One of the most common problems that arises when replacing stock filament bulbs with LED bulbs in most vehicles is hyper flashing or bulb out warnings. For safety reasons most vehicles use either of these methods to tell the driver that a bulb somewhere on the car has burned out.
How does the car know that there is a bulb out?
There is a part in the vehicle that controls when to hyper flash or show a warning. It's called a flasher unit. Each vehicle's flasher unit is designed to monitor the electrical load that it is powering. This basically means that the flasher unit knows how much current your cars factory bulbs will draw when they're in use. It monitors the vehicle's left/right circuit or monitors all 4 bulbs independently.
When one of the bulbs is burnt out, removed, or replaced with a lower wattage bulb/LED the flasher does its job and starts flashing at a faster pace on the side of the car that this has occurred.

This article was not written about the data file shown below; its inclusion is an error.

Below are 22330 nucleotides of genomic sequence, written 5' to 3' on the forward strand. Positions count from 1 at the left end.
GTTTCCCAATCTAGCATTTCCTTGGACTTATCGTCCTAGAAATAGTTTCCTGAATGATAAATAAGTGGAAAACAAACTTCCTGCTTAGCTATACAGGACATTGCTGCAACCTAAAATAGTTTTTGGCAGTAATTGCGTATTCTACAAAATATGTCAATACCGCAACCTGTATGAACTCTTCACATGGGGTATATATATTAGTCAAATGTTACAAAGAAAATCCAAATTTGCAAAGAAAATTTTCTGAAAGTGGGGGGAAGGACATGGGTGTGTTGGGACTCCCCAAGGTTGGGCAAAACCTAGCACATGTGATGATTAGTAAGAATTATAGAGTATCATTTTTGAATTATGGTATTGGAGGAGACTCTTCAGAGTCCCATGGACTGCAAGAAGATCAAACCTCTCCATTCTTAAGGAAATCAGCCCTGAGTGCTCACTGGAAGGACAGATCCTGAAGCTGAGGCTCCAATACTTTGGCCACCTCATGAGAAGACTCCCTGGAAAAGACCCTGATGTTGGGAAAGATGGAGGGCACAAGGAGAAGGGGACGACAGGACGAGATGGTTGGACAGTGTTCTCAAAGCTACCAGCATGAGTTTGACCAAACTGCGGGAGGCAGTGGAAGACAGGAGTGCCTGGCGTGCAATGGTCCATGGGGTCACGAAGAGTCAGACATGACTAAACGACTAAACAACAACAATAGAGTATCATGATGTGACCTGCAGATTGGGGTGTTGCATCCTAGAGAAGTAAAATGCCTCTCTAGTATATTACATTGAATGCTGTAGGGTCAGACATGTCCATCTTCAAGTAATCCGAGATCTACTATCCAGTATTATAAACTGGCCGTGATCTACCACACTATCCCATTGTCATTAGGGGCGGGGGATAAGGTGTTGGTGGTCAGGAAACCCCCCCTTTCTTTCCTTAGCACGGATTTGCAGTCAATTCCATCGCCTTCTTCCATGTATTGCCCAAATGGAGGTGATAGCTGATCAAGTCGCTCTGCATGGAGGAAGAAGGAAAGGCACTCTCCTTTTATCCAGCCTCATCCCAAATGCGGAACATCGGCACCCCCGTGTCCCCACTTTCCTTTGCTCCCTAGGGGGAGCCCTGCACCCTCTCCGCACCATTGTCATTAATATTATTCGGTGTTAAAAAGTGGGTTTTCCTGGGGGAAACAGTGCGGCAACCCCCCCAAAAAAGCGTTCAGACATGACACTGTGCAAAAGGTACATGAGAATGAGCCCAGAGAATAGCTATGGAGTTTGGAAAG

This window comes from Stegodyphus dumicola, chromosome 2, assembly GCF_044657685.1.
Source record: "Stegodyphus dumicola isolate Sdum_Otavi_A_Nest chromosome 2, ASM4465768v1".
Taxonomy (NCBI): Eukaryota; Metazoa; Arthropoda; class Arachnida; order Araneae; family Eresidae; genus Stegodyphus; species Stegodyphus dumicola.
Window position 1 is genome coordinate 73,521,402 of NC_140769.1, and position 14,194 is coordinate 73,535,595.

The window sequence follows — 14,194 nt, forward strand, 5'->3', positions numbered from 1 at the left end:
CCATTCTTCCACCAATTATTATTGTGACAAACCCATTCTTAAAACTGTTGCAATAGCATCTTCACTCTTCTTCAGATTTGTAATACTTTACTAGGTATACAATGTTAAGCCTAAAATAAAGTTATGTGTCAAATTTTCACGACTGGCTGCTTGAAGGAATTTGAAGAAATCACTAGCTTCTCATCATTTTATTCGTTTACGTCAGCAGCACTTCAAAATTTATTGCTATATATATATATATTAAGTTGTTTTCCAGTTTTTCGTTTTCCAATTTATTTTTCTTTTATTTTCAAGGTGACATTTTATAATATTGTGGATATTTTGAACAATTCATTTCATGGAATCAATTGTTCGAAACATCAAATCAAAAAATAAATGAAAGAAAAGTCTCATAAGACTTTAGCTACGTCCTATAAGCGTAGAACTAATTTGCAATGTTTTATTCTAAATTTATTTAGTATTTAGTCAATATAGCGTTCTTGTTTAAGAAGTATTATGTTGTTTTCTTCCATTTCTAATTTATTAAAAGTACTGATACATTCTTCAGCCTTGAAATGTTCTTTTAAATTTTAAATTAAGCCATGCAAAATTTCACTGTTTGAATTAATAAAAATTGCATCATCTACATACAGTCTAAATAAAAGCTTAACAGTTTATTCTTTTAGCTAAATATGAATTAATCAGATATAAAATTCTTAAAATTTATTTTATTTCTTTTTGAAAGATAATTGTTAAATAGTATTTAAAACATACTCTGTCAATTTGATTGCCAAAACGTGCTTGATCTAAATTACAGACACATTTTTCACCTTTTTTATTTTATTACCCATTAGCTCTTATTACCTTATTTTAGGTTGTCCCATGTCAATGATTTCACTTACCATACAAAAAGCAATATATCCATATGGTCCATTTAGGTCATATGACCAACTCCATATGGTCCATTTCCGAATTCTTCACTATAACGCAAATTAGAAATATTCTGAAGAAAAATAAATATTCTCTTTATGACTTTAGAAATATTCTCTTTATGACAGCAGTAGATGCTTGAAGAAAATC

How do you prevent the car from hyper flashing?
The solution is to either replace the flasher unit in your vehicle or add enough load back onto the system to trick the electrical system into thinking that nothing has changed. Correcting hyper flash or bulb out warnings when you upgrade is relatively easy once you understand what needs to be done.
Step 1: Find out the load value required for your vehicle
Load resistors will be required for all vehicles that do not have a replaceable flasher unit or there is no VLEDS replacement flasher. Now that we understand how the flasher unit works we can trick it. The trick is to put the original load back on the flasher unit. We have load resistors that allow us to do this. Continue reading